Secretary of Defense Chuck Hagel said the United States will add 14 interceptors to the 30 in its missile defense system by fiscal 2017, sending a signal to North Korea after it threatened nuclear strikes.
The United States is taking several steps to bolster missile defenses and “stay ahead of the threat” posed by Iran and North Korea, Hagel told reporters today at the Pentagon. The announcement comes as Deputy Defense Secretary Ashton Carter is preparing to travel to Asia this weekend, with stops including South Korea.
The current ground-based system has interceptors built by Orbital Sciences Corp. topped by hit-to-kill warheads from Raytheon. Boeing manages the $34 billion system that now has 26 interceptors at Fort Greely, Ala., and four at Vandenberg Air Force Base in California.
The added interceptors will cost $1 billion, funds the Pentagon will request in its fiscal 2014 budget, according to James Miller, under secretary of defense for policy.
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But Sen. Jim Inhofe of Oklahoma, the ranking GOP member of the Senate Armed Services Committee, said Obama’s decision to add the additional interceptors in Alaska was not enough.
“Secretary Hagel’s announcement is a step in the right direction but does not go far enough to address the threat from Iran,” Inhofe said in a statement. “Reflecting concerns by Congress, the fiscal year 2013 National Defense Authorization Act directs the president to develop a contingency plan for the deployment of a homeland missile defense interceptor site on the East Coast.
“In light of this recent announcement, and the increase in Iran’s nuclear activities, I call on the president to turn that contingency plan into a deployment order,” Inhofe said.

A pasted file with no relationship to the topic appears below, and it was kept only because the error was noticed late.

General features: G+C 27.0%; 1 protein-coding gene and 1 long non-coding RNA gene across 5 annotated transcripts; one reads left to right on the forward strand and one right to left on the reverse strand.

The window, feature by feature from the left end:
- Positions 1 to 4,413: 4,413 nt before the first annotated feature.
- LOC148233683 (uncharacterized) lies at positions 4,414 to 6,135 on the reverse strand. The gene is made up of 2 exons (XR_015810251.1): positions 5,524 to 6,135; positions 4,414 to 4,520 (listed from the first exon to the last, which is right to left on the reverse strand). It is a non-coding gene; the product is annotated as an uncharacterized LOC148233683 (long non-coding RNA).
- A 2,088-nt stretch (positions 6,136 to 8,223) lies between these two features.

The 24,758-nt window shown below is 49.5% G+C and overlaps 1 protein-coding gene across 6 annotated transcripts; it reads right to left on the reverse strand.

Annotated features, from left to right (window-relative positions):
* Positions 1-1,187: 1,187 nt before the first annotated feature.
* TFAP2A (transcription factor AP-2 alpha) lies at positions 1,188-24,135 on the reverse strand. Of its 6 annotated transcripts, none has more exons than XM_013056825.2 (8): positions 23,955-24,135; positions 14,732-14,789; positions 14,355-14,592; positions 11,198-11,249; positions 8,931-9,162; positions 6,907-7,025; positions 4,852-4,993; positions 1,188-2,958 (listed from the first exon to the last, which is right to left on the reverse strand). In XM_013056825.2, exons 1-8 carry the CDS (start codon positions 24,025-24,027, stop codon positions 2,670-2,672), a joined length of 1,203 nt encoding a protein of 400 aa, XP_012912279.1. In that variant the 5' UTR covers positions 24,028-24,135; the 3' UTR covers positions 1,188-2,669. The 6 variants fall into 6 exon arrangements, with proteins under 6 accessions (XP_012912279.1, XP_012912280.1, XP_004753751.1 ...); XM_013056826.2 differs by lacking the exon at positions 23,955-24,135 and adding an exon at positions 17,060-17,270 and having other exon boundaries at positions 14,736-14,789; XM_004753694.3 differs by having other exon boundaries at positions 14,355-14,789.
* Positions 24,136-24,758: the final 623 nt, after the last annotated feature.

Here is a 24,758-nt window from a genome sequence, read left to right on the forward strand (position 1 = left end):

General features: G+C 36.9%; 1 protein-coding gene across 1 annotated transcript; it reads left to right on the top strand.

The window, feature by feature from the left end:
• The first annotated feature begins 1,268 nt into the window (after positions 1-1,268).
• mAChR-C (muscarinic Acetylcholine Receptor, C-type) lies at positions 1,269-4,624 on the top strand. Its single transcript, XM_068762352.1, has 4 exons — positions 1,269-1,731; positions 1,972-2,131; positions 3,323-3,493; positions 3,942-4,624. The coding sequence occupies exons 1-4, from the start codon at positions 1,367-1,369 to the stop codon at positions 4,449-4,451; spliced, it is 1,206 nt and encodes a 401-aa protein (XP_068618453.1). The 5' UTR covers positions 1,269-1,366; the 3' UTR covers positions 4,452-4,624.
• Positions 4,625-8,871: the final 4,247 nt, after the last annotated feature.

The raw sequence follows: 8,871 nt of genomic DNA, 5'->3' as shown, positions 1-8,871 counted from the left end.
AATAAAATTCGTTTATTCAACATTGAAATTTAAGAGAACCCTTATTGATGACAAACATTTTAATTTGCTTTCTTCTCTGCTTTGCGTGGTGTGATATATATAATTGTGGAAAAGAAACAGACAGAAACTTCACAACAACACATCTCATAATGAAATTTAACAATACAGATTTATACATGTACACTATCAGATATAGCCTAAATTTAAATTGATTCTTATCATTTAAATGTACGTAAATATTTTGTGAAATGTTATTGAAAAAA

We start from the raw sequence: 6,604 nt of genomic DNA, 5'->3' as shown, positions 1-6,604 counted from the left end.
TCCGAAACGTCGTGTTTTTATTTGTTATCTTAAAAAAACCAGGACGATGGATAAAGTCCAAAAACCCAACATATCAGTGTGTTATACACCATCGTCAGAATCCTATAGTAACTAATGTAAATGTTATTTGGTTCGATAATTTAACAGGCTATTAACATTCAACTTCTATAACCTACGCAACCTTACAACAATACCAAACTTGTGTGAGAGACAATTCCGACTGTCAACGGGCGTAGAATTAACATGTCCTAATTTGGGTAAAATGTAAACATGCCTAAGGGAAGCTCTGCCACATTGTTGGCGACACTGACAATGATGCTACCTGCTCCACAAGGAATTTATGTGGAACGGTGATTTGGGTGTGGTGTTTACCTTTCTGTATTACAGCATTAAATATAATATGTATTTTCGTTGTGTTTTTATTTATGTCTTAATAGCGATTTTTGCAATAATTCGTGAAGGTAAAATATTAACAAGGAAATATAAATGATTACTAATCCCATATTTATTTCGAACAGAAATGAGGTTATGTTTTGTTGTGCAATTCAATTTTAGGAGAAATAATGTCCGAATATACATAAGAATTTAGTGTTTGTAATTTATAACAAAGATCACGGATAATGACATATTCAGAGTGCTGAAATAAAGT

There’s no evidence yet that North Korea has nuclear-armed ballistic missiles to target the United States or South Korea. There’s also no public information on whether the North has been able to covertly advance beyond testing to weaponizing a nuclear device.
“North Korea’s claims may be hyperbolic — but as to the policy of the United States, there should be no doubt: We will draw upon the full range of our capabilities to protect against, and to respond to, the threat posed to us and to our allies by North Korea,” U.S. National Security Adviser Thomas Donilon said in a March 11 speech to the Asia Society in New York.
The intelligence community’s annual global threat assessment, presented to Congress this week by Director of National Intelligence James Clapper, cited “North Korea’s commitment to develop long-range missile technology that could pose a direct threat to the United States.”
Rep. Mike Turner, an Ohio Republican, said today the Obama administration was reversing course after opposing calls to expand the missile defense system. Lawmakers including Turner have pushed to add silos on the East Coast of the United States.
“Nations like North Korea and Iran are committed to building long-range ballistic missiles and are undertaking robust nuclear weapons programs,” Turner, who heads the House Armed Services subcommittee on tactical air and land forces, said in an emailed statement. “No longer can the administration ignore these threats.”
Fox News reported yesterday on plans to expand the missile defense system.
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